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Grandma’s Roasted Duck

Total Time

Prep: 10 min. Roast: 1-3/4 hours + standing

Makes

4 servings

When I was growing up, my grandma always served roast duck for the holidays, and for other family events throughout the year. I always thought it was better than turkey! —Sue Gronholz, Beaver Dam, Wisconsin
Grandma's Roasted Duck Recipe photo by Taste of Home

Ingredients

  • 1 domestic duck (4 to 5 pounds)
  • 3 tablespoons sugar
  • 2 teaspoons water
  • 3/4 teaspoon salt
  • 1/4 teaspoon ground cloves
  • 1/4 teaspoon pepper

Directions

  1. Preheat oven to 325°. Pierce duck skin all over with a fork. Mix remaining ingredients; rub over outside of duck. Place duck on rack in a shallow roasting pan; add 1 inch of water.
  2. Roast duck, uncovered, until a thermometer inserted in thigh reads 180°, 1-1/2 to 2 hours. Remove from oven; let stand 15 minutes before carving. If desired, skim fat and thicken pan drippings for gravy. Serve with duck.

Roast Duck Tips

Where can you purchase duck to make this recipe?

A little planning is important when making roast duck. Call your local butcher to be sure they have a domestic duck in stock, or place a special order. Most large supermarkets carry frozen, whole ducks, but then time is needed to safely thaw in the refrigerator.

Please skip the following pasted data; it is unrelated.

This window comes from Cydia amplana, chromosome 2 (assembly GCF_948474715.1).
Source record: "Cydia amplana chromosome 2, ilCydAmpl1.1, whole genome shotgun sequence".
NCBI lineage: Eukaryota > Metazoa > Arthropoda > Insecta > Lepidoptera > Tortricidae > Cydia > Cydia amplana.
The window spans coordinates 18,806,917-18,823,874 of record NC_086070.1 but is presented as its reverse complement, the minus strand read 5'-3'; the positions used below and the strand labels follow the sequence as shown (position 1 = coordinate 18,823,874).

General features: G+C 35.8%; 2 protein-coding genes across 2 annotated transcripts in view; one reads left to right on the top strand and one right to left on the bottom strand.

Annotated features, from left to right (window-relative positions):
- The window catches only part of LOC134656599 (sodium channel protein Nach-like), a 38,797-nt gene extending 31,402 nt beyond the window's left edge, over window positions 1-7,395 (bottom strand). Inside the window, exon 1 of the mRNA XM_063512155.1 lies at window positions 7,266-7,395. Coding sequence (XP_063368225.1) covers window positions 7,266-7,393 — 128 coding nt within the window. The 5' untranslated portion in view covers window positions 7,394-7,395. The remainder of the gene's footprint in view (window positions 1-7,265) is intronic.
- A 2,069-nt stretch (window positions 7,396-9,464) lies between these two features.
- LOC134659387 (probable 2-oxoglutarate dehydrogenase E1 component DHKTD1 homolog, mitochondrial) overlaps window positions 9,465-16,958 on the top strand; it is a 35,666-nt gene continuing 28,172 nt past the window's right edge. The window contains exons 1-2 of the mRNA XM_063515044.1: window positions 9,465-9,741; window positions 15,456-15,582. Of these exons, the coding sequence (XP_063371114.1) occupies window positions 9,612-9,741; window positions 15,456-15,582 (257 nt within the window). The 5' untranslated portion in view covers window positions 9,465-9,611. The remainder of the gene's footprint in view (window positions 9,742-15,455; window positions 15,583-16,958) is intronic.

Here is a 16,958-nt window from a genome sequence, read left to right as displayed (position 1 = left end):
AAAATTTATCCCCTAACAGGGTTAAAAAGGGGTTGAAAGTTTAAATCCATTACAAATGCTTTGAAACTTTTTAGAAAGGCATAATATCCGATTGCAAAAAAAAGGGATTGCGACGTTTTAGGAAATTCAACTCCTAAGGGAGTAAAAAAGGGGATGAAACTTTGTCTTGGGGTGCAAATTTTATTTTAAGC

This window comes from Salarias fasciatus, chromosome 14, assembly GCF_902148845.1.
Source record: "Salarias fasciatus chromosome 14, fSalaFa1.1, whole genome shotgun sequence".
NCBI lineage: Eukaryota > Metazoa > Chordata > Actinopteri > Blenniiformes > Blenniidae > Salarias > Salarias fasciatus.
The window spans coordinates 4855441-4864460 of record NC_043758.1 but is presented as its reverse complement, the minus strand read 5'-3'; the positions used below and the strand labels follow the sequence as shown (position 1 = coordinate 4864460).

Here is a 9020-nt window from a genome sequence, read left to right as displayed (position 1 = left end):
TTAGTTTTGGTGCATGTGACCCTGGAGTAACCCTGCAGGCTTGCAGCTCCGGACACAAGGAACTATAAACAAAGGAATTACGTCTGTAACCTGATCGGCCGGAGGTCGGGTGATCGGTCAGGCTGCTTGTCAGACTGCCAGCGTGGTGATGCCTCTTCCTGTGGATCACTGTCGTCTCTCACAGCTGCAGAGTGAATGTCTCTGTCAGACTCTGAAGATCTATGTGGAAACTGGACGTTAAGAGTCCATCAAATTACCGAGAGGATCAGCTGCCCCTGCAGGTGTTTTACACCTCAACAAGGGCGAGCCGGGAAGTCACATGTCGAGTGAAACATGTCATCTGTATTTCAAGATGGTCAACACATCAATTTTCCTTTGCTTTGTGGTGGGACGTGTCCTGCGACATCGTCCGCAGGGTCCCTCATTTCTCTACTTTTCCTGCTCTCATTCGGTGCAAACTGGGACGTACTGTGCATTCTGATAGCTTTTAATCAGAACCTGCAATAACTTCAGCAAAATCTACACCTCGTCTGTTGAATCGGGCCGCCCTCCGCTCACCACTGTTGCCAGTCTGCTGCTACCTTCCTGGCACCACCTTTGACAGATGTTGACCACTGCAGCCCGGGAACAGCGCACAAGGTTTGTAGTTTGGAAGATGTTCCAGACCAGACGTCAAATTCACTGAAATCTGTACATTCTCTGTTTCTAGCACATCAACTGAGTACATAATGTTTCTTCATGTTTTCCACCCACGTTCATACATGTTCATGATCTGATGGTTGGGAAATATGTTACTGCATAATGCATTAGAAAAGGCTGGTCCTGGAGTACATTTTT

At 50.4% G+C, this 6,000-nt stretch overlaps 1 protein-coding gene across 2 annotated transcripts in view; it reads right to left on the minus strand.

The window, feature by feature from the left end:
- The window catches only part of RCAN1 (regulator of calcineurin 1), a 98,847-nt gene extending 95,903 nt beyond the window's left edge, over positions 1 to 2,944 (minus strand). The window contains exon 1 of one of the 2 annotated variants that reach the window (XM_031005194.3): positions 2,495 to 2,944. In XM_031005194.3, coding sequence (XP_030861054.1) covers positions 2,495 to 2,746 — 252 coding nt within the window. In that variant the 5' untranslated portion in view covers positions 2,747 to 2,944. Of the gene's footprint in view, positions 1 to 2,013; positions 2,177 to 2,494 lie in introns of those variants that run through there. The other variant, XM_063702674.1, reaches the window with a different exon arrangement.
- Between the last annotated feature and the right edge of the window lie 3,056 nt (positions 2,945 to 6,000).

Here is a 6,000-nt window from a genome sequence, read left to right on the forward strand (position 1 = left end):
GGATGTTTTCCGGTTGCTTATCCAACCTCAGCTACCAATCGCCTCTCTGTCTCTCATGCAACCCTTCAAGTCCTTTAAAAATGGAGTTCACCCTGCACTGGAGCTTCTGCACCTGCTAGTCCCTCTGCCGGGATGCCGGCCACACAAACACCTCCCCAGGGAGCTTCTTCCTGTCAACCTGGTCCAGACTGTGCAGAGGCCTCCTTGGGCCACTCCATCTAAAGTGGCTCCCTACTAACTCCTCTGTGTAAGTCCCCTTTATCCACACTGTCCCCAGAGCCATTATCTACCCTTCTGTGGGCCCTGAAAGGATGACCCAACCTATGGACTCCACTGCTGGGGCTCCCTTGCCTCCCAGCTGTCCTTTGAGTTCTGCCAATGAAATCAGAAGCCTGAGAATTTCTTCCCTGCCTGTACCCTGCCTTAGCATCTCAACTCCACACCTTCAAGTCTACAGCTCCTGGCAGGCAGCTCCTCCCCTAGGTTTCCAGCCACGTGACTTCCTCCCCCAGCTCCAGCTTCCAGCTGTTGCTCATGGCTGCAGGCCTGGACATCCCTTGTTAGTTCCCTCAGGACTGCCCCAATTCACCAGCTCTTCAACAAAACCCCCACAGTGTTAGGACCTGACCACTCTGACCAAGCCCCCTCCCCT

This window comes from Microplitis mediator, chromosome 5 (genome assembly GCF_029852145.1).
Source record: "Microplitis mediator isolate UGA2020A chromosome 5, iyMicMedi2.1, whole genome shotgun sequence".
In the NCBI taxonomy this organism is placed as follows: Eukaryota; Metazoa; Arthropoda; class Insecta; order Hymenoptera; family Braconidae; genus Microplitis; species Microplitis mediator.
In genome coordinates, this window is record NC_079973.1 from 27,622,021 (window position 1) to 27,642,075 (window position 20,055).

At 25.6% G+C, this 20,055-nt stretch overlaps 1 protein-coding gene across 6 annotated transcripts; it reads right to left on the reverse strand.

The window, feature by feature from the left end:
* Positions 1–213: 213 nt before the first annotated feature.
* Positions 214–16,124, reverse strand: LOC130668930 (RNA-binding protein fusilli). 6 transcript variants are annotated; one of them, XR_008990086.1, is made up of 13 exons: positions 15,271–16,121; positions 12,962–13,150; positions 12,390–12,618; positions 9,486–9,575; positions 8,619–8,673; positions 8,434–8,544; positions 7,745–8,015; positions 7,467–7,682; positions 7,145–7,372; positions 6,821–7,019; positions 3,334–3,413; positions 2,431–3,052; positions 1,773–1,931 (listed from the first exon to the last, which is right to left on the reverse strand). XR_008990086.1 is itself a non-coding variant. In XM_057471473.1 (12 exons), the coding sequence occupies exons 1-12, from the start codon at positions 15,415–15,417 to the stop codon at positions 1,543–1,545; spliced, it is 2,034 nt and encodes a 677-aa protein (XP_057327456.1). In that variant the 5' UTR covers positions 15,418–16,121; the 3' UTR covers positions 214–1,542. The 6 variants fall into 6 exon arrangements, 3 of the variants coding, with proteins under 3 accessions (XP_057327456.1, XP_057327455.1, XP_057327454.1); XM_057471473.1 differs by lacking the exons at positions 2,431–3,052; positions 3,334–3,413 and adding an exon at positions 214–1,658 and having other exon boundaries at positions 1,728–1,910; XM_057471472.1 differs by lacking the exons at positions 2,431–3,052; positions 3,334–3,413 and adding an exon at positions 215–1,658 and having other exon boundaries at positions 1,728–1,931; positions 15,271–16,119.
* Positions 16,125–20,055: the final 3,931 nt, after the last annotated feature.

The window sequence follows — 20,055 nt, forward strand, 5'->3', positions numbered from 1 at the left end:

How do you know if the duck is cooked properly?

Cook a whole duck for 15 to 20 minutes per pound. The duck is done when a thermometer placed in the thickest part of the thigh reads 180 degrees, or in the breast, 165 degrees for medium and 180 degrees for well done. (If desired, the breast can be consumed while still pink, as long as the temperature is at least 165 degrees.) For best results, don’t forget to let the duck rest 15 minutes before carving. Serve with cranberry wild rice or roasted root vegetables and it’s a hearty, comforting meal!

What can you do with the skimmed duck fat from the roast duck?

When it’s time to clean up, don’t discard the drippings. Strain the drippings through a coffee filter or fine mesh sieve and store in the refrigerator for up to 1 week. It also freezes beautifully and can be stored in a tightly covered container for up to 3 months. You can use the stored duck fat as you would butter or bacon fat for sauteing vegetables and pan-frying steak. Or, try mixing it with fresh minced herbs and rubbing on the outside of a chicken before roasting. Making hashbrowns or roasting potatoes in leftover duck fat always yields golden brown, crisp and rich results!

Catherine Ward, Taste of Home Prep Kitchen Manager

Nutrition Facts

6 ounces cooked duck: 649 calories, 51g fat (18g saturated fat), 152mg cholesterol, 550mg sodium, 10g carbohydrate (9g sugars, 0 fiber), 34g protein.

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